University of Wisconsin Eau Claire - Periscope Yearbook (Eau Claire, WI)

 - Class of 1972

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University of Wisconsin Eau Claire - Periscope Yearbook (Eau Claire, WI) online yearbook collection, 1972 Edition, Cover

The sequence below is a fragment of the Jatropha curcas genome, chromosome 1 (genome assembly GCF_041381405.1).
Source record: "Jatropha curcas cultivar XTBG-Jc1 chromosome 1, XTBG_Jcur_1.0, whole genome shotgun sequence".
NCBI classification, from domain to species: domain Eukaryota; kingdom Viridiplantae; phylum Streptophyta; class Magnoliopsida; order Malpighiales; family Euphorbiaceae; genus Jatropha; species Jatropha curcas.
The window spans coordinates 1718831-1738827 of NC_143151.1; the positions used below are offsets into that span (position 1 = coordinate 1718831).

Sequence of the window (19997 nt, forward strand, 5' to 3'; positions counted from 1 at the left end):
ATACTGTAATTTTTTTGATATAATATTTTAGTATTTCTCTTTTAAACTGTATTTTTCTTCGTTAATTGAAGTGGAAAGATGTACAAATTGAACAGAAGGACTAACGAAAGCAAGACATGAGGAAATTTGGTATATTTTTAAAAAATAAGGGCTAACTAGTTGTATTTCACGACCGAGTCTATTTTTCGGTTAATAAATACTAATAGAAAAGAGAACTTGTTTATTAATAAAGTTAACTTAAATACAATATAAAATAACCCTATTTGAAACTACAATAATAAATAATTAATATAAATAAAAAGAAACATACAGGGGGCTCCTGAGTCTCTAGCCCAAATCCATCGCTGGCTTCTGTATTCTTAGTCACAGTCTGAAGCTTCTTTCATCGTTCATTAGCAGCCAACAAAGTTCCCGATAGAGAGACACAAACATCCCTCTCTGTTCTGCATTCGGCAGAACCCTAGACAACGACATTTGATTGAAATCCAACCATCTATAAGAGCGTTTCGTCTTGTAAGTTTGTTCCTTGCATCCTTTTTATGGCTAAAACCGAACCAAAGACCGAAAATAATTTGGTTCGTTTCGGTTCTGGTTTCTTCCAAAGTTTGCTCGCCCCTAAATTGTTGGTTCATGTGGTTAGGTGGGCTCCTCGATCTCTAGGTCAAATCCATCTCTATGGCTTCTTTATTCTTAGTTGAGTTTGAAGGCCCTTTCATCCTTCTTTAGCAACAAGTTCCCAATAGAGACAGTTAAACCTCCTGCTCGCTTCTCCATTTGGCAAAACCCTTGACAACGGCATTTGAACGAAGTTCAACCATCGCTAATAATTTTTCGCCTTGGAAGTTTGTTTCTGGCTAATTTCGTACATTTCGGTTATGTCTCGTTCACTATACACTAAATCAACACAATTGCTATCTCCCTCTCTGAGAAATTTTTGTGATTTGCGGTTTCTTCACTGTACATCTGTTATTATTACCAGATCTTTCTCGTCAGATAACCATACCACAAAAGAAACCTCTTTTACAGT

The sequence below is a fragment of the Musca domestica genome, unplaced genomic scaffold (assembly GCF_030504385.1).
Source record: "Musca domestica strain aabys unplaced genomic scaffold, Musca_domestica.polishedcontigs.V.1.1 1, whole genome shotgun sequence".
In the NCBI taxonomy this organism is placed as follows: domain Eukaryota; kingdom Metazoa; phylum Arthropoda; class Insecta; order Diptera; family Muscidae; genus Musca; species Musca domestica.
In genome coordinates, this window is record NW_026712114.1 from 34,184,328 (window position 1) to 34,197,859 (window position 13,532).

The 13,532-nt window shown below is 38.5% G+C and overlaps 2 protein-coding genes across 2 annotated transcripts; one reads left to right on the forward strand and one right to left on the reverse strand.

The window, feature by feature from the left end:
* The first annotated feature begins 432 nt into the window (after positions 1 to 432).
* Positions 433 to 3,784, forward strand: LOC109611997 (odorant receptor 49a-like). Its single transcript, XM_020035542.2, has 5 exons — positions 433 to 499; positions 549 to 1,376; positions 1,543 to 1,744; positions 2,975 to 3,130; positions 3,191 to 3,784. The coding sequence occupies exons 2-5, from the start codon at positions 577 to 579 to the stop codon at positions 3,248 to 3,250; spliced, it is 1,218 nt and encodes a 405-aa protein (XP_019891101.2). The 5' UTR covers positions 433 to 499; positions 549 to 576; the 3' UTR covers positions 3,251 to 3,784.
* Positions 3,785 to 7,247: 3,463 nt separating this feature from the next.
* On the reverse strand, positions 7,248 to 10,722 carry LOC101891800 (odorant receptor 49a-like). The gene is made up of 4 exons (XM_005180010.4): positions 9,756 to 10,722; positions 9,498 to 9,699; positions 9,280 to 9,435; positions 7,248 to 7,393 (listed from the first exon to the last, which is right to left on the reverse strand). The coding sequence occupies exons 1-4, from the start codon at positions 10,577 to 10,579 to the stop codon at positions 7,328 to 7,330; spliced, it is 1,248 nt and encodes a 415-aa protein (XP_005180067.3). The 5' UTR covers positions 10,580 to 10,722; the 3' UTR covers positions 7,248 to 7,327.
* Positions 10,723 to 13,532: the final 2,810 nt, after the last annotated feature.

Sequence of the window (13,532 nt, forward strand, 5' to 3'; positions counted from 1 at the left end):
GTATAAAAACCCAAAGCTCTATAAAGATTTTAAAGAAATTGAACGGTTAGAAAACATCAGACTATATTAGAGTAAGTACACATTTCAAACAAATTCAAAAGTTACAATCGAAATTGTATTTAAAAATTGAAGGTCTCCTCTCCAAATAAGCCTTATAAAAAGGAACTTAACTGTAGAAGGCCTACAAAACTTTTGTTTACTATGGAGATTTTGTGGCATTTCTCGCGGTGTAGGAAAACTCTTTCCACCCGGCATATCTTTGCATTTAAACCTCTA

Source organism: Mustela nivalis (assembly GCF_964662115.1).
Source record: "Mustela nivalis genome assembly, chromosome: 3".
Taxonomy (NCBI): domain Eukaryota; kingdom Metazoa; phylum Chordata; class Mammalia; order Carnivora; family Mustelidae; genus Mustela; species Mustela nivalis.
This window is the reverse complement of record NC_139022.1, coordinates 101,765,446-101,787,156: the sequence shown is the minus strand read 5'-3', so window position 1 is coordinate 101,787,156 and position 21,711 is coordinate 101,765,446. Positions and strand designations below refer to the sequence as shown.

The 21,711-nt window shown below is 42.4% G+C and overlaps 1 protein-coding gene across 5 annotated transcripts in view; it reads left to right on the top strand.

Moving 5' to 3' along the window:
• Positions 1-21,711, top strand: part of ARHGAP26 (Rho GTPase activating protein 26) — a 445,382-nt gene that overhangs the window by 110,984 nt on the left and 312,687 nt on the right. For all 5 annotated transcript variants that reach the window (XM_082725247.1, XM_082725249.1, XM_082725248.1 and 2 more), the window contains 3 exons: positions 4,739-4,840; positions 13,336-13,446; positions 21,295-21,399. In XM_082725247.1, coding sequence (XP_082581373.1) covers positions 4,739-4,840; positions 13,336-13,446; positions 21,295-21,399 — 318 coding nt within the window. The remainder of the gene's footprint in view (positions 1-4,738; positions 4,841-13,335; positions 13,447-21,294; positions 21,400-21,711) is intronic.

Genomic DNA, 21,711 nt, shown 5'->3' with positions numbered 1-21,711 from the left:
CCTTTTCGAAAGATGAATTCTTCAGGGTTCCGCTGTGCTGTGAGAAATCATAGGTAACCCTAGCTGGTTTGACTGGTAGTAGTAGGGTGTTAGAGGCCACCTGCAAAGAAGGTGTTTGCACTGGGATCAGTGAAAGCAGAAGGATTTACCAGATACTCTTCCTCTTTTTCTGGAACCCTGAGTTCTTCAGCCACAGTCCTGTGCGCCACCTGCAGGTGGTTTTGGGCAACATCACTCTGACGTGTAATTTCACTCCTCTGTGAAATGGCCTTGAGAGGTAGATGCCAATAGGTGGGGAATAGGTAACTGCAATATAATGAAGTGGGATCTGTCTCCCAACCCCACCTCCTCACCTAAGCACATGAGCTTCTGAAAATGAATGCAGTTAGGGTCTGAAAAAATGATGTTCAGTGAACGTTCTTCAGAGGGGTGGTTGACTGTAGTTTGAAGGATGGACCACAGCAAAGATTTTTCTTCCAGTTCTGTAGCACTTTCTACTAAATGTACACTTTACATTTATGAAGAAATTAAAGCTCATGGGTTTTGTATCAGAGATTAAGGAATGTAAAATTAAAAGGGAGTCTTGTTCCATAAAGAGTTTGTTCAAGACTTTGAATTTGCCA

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Text from Pages 1 - 338 of the 1972 volume: